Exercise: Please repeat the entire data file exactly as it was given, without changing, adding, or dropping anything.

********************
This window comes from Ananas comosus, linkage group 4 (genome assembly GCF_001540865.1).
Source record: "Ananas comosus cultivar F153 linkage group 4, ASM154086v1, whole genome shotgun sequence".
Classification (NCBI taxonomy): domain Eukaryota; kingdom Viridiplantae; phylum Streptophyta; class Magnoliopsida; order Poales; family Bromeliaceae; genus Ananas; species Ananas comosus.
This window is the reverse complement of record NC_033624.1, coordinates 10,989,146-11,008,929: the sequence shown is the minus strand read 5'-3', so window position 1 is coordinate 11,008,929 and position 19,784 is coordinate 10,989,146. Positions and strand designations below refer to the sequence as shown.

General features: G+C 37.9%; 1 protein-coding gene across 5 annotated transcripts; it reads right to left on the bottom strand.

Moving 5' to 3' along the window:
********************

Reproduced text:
This window comes from Ananas comosus, linkage group 4 (genome assembly GCF_001540865.1).
Source record: "Ananas comosus cultivar F153 linkage group 4, ASM154086v1, whole genome shotgun sequence".
Classification (NCBI taxonomy): domain Eukaryota; kingdom Viridiplantae; phylum Streptophyta; class Magnoliopsida; order Poales; family Bromeliaceae; genus Ananas; species Ananas comosus.
This window is the reverse complement of record NC_033624.1, coordinates 10,989,146-11,008,929: the sequence shown is the minus strand read 5'-3', so window position 1 is coordinate 11,008,929 and position 19,784 is coordinate 10,989,146. Positions and strand designations below refer to the sequence as shown.

General features: G+C 37.9%; 1 protein-coding gene across 5 annotated transcripts; it reads right to left on the bottom strand.

Moving 5' to 3' along the window: